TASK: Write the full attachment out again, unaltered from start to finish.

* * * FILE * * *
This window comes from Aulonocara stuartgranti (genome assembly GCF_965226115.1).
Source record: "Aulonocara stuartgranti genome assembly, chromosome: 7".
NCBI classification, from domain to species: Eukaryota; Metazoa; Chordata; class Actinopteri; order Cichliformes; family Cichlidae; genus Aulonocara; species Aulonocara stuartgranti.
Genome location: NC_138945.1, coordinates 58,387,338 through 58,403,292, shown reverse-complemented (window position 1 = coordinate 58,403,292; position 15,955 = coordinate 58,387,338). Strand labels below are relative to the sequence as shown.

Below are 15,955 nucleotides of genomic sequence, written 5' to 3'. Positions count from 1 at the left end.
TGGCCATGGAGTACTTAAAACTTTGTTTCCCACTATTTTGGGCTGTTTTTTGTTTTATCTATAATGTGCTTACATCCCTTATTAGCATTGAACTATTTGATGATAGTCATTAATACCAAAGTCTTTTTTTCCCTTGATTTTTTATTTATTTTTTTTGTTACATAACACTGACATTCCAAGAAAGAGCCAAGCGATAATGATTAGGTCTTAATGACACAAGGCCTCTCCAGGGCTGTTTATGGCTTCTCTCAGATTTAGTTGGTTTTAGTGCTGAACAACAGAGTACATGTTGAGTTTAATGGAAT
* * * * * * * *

This window comes from Aulonocara stuartgranti (genome assembly GCF_965226115.1).
Source record: "Aulonocara stuartgranti genome assembly, chromosome: 7".
NCBI classification, from domain to species: Eukaryota; Metazoa; Chordata; class Actinopteri; order Cichliformes; family Cichlidae; genus Aulonocara; species Aulonocara stuartgranti.
Genome location: NC_138945.1, coordinates 58,387,338 through 58,403,292, shown reverse-complemented (window position 1 = coordinate 58,403,292; position 15,955 = coordinate 58,387,338). Strand labels below are relative to the sequence as shown.

Below are 15,955 nucleotides of genomic sequence, written 5' to 3'. Positions count from 1 at the left end.
TGGCCATGGAGTACTTAAAACTTTGTTTCCCACTATTTTGGGCTGTTTTTTGTTTTATCTATAATGTGCTTACATCCCTTATTAGCATTGAACTATTTGATGATAGTCATTAATACCAAAGTCTTTTTTTCCCTTGATTTTTTATTTATTTTTTTTGTTACATAACACTGACATTCCAAGAAAGAGCCAAGCGATAATGATTAGGTCTTAATGACACAAGGCCTCTCCAGGGCTGTTTATGGCTTCTCTCAGATTTAGTTGGTTTTAGTGCTGAACAACAGAGTACATGTTGAGTTTAATGGAAT